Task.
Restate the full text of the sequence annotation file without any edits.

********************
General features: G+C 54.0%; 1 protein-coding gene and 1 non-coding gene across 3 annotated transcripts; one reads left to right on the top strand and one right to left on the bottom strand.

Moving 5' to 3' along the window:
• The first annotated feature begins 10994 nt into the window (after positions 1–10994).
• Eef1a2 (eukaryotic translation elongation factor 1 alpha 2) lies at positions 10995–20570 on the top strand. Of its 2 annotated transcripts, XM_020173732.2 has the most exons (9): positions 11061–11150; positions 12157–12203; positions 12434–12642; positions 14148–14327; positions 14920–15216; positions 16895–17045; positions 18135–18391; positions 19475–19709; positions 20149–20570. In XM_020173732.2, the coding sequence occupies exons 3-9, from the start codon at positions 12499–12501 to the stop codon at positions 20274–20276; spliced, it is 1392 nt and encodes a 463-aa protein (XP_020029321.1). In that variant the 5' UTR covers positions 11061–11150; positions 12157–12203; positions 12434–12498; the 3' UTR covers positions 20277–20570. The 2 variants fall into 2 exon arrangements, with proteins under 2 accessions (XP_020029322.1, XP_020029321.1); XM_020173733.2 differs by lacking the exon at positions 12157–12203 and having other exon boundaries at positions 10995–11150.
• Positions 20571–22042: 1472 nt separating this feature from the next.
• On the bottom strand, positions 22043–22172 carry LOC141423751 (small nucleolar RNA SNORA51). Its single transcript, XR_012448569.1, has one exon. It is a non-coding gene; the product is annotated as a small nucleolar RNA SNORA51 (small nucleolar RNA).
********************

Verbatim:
General features: G+C 54.0%; 1 protein-coding gene and 1 non-coding gene across 3 annotated transcripts; one reads left to right on the top strand and one right to left on the bottom strand.

Moving 5' to 3' along the window:
• The first annotated feature begins 10994 nt into the window (after positions 1–10994).
• Eef1a2 (eukaryotic translation elongation factor 1 alpha 2) lies at positions 10995–20570 on the top strand. Of its 2 annotated transcripts, XM_020173732.2 has the most exons (9): positions 11061–11150; positions 12157–12203; positions 12434–12642; positions 14148–14327; positions 14920–15216; positions 16895–17045; positions 18135–18391; positions 19475–19709; positions 20149–20570. In XM_020173732.2, the coding sequence occupies exons 3-9, from the start codon at positions 12499–12501 to the stop codon at positions 20274–20276; spliced, it is 1392 nt and encodes a 463-aa protein (XP_020029321.1). In that variant the 5' UTR covers positions 11061–11150; positions 12157–12203; positions 12434–12498; the 3' UTR covers positions 20277–20570. The 2 variants fall into 2 exon arrangements, with proteins under 2 accessions (XP_020029322.1, XP_020029321.1); XM_020173733.2 differs by lacking the exon at positions 12157–12203 and having other exon boundaries at positions 10995–11150.
• Positions 20571–22042: 1472 nt separating this feature from the next.
• On the bottom strand, positions 22043–22172 carry LOC141423751 (small nucleolar RNA SNORA51). Its single transcript, XR_012448569.1, has one exon. It is a non-coding gene; the product is annotated as a small nucleolar RNA SNORA51 (small nucleolar RNA).